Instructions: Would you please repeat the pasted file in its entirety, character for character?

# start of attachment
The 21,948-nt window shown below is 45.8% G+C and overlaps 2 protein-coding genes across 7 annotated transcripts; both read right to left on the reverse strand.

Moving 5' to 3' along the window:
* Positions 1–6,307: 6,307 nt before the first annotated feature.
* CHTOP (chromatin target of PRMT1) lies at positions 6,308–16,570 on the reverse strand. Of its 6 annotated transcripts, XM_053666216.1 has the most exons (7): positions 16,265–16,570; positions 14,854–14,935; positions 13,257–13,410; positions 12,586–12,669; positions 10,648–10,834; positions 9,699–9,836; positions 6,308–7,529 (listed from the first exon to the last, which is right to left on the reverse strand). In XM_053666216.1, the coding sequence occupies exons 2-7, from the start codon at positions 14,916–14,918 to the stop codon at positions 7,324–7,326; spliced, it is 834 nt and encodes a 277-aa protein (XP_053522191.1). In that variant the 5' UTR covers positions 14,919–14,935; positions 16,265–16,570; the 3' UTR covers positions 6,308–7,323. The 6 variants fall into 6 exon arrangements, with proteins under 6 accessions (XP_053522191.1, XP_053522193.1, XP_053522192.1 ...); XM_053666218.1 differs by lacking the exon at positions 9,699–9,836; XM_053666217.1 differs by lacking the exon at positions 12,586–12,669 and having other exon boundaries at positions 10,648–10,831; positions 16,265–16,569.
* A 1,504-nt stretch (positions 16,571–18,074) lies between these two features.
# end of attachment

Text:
The 21,948-nt window shown below is 45.8% G+C and overlaps 2 protein-coding genes across 7 annotated transcripts; both read right to left on the reverse strand.

Moving 5' to 3' along the window:
* Positions 1–6,307: 6,307 nt before the first annotated feature.
* CHTOP (chromatin target of PRMT1) lies at positions 6,308–16,570 on the reverse strand. Of its 6 annotated transcripts, XM_053666216.1 has the most exons (7): positions 16,265–16,570; positions 14,854–14,935; positions 13,257–13,410; positions 12,586–12,669; positions 10,648–10,834; positions 9,699–9,836; positions 6,308–7,529 (listed from the first exon to the last, which is right to left on the reverse strand). In XM_053666216.1, the coding sequence occupies exons 2-7, from the start codon at positions 14,916–14,918 to the stop codon at positions 7,324–7,326; spliced, it is 834 nt and encodes a 277-aa protein (XP_053522191.1). In that variant the 5' UTR covers positions 14,919–14,935; positions 16,265–16,570; the 3' UTR covers positions 6,308–7,323. The 6 variants fall into 6 exon arrangements, with proteins under 6 accessions (XP_053522191.1, XP_053522193.1, XP_053522192.1 ...); XM_053666218.1 differs by lacking the exon at positions 9,699–9,836; XM_053666217.1 differs by lacking the exon at positions 12,586–12,669 and having other exon boundaries at positions 10,648–10,831; positions 16,265–16,569.
* A 1,504-nt stretch (positions 16,571–18,074) lies between these two features.